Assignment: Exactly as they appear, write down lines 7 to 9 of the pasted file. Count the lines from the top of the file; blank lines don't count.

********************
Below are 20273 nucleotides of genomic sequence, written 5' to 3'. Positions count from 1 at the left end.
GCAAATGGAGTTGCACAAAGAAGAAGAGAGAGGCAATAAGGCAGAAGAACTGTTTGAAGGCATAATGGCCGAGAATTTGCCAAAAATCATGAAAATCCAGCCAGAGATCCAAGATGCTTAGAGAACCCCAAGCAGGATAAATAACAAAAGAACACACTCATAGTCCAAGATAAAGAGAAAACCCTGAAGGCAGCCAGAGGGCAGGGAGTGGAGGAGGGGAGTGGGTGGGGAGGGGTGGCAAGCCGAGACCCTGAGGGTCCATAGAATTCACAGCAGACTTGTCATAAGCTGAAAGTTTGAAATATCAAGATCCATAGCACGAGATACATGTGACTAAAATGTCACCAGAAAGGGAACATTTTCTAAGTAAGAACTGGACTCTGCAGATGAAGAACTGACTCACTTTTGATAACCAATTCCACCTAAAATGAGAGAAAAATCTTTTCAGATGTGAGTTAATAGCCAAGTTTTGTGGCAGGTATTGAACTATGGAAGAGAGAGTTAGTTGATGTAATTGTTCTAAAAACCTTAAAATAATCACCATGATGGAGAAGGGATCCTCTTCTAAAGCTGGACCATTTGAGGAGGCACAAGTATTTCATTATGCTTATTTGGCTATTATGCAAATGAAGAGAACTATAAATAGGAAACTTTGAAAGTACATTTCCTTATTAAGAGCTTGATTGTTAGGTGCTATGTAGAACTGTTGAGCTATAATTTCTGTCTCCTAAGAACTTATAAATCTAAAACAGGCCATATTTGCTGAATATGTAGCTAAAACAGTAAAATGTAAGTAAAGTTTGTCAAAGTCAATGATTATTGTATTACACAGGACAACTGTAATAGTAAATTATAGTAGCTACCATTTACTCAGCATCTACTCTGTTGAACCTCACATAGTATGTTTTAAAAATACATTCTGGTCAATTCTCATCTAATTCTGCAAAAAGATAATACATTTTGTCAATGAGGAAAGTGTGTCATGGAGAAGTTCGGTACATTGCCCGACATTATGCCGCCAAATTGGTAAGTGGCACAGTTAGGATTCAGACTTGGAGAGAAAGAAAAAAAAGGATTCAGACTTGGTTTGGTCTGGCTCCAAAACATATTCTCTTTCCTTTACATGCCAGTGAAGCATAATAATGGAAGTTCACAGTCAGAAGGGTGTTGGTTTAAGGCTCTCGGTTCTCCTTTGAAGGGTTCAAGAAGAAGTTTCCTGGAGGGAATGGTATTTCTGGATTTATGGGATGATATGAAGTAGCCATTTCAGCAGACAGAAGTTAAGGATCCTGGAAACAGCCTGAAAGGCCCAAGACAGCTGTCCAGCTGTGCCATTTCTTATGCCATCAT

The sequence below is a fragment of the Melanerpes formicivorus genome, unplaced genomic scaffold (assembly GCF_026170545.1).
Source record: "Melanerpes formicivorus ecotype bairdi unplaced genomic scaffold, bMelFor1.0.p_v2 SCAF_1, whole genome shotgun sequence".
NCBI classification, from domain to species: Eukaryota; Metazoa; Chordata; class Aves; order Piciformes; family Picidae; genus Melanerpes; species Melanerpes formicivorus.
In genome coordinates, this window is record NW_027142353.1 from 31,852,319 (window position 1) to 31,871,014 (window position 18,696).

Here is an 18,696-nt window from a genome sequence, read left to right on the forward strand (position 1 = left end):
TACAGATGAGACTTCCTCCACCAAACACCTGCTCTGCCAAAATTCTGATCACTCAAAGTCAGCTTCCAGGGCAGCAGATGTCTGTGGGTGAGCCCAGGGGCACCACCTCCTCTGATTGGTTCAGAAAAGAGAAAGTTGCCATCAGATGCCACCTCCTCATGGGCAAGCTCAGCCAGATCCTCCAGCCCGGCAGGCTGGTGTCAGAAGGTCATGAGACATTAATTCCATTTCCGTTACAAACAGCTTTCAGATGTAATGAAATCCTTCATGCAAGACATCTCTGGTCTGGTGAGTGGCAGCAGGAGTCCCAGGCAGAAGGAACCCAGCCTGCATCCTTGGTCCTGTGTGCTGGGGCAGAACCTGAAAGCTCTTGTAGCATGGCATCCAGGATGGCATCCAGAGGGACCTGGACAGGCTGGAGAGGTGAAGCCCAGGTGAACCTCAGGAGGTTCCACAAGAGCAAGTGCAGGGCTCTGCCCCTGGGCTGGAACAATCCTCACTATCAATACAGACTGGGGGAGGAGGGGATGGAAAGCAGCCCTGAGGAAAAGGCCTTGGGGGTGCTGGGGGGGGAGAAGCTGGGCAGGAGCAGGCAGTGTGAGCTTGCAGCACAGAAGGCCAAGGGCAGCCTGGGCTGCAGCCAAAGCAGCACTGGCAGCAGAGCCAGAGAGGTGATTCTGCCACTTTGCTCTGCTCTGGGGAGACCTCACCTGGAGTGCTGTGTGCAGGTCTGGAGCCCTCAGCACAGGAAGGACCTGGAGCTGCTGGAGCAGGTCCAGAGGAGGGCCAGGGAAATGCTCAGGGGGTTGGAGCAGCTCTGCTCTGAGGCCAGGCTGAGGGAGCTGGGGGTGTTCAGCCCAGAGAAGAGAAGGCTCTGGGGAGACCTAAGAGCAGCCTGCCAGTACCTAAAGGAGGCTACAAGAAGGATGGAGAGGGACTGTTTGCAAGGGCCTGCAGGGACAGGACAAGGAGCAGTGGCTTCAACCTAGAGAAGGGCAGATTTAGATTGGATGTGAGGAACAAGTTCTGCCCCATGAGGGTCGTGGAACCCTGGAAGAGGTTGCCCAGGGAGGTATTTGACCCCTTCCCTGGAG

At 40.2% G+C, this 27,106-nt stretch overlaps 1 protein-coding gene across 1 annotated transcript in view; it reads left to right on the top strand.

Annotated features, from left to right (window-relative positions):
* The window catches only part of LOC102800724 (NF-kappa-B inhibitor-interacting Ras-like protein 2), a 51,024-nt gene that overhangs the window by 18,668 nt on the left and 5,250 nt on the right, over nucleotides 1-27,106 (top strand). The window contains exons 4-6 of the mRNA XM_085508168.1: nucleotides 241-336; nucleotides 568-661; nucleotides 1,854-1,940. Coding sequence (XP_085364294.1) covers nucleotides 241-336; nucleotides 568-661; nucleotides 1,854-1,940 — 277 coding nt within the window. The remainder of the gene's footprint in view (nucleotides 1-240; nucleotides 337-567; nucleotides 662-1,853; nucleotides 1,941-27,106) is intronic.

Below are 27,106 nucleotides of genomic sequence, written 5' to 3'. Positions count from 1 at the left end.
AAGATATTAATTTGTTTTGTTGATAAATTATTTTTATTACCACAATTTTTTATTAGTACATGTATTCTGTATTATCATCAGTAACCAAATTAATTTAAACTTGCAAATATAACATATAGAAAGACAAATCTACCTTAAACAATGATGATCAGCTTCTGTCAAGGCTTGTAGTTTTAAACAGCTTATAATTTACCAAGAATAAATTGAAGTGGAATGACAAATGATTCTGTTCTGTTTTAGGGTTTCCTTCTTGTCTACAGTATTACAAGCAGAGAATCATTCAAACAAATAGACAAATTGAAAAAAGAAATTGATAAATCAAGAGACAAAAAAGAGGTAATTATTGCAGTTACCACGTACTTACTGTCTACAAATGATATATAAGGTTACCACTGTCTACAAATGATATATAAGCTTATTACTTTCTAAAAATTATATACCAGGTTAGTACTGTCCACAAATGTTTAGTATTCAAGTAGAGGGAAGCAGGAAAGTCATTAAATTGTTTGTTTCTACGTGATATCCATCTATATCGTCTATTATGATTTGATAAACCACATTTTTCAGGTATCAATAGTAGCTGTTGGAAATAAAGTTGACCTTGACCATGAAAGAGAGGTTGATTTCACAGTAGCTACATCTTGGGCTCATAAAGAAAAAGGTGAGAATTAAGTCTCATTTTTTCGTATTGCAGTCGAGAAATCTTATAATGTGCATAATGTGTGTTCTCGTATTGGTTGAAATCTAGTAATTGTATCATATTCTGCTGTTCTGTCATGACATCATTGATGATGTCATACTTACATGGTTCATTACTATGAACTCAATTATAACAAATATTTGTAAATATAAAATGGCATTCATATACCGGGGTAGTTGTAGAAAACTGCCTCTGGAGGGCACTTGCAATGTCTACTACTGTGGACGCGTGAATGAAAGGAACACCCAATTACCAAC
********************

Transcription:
Here is an 18,696-nt window from a genome sequence, read left to right on the forward strand (position 1 = left end):
TACAGATGAGACTTCCTCCACCAAACACCTGCTCTGCCAAAATTCTGATCACTCAAAGTCAGCTTCCAGGGCAGCAGATGTCTGTGGGTGAGCCCAGGGGCACCACCTCCTCTGATTGGTTCAGAAAAGAGAAAGTTGCCATCAGATGCCACCTCCTCATGGGCAAGCTCAGCCAGATCCTCCAGCCCGGCAGGCTGGTGTCAGAAGGTCATGAGACATTAATTCCATTTCCGTTACAAACAGCTTTCAGATGTAATGAAATCCTTCATGCAAGACATCTCTGGTCTGGTGAGTGGCAGCAGGAGTCCCAGGCAGAAGGAACCCAGCCTGCATCCTTGGTCCTGTGTGCTGGGGCAGAACCTGAAAGCTCTTGTAGCATGGCATCCAGGATGGCATCCAGAGGGACCTGGACAGGCTGGAGAGGTGAAGCCCAGGTGAACCTCAGGAGGTTCCACAAGAGCAAGTGCAGGGCTCTGCCCCTGGGCTGGAACAATCCTCACTATCAATACAGACTGGGGGAGGAGGGGATGGAAAGCAGCCCTGAGGAAAAGGCCTTGGGGGTGCTGGGGGGGGAGAAGCTGGGCAGGAGCAGGCAGTGTGAGCTTGCAGCACAGAAGGCCAAGGGCAGCCTGGGCTGCAGCCAAAGCAGCACTGGCAGCAGAGCCAGAGAGGTGATTCTGCCACTTTGCTCTGCTCTGGGGAGACCTCACCTGGAGTGCTGTGTGCAGGTCTGGAGCCCTCAGCACAGGAAGGACCTGGAGCTGCTGGAGCAGGTCCAGAGGAGGGCCAGGGAAATGCTCAGGGGGTTGGAGCAGCTCTGCTCTGAGGCCAGGCTGAGGGAGCTGGGGGTGTTCAGCCCAGAGAAGAGAAGGCTCTGGGGAGACCTAAGAGCAGCCTGCCAGTACCTAAAGGAGGCTACAAGAAGGATGGAGAGGGACTGTTTGCAAGGGCCTGCAGGGACAGGACAAGGAGCAGTGGCTTCAACCTAGAGAAGGGCAGATTTAGATTGGATGTGAGGAACAAGTTCTGCCCCATGAGGGTCGTGGAACCCTGGAAGAGGTTGCCCAGGGAGGTATTTGACCCCTTCCCTGGAG

At 40.2% G+C, this 27,106-nt stretch overlaps 1 protein-coding gene across 1 annotated transcript in view; it reads left to right on the top strand.